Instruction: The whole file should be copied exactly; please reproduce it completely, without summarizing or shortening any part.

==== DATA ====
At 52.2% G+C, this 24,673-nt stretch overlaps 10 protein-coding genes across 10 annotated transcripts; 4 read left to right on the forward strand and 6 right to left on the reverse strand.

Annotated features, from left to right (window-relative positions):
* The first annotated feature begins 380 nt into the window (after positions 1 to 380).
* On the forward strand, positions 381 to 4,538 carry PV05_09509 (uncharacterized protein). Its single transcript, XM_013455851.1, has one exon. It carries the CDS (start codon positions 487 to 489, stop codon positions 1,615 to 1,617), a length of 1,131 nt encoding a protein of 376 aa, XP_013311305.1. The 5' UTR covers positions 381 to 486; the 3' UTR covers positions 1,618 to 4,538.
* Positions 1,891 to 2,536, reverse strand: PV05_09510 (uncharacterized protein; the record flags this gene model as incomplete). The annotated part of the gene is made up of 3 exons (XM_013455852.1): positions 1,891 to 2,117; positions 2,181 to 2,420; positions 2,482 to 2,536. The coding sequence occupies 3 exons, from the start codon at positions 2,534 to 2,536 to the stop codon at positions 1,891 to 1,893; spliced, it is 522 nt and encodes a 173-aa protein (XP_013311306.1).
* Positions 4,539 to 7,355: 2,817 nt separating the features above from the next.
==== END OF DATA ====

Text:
At 52.2% G+C, this 24,673-nt stretch overlaps 10 protein-coding genes across 10 annotated transcripts; 4 read left to right on the forward strand and 6 right to left on the reverse strand.

Annotated features, from left to right (window-relative positions):
* The first annotated feature begins 380 nt into the window (after positions 1 to 380).
* On the forward strand, positions 381 to 4,538 carry PV05_09509 (uncharacterized protein). Its single transcript, XM_013455851.1, has one exon. It carries the CDS (start codon positions 487 to 489, stop codon positions 1,615 to 1,617), a length of 1,131 nt encoding a protein of 376 aa, XP_013311305.1. The 5' UTR covers positions 381 to 486; the 3' UTR covers positions 1,618 to 4,538.
* Positions 1,891 to 2,536, reverse strand: PV05_09510 (uncharacterized protein; the record flags this gene model as incomplete). The annotated part of the gene is made up of 3 exons (XM_013455852.1): positions 1,891 to 2,117; positions 2,181 to 2,420; positions 2,482 to 2,536. The coding sequence occupies 3 exons, from the start codon at positions 2,534 to 2,536 to the stop codon at positions 1,891 to 1,893; spliced, it is 522 nt and encodes a 173-aa protein (XP_013311306.1).
* Positions 4,539 to 7,355: 2,817 nt separating the features above from the next.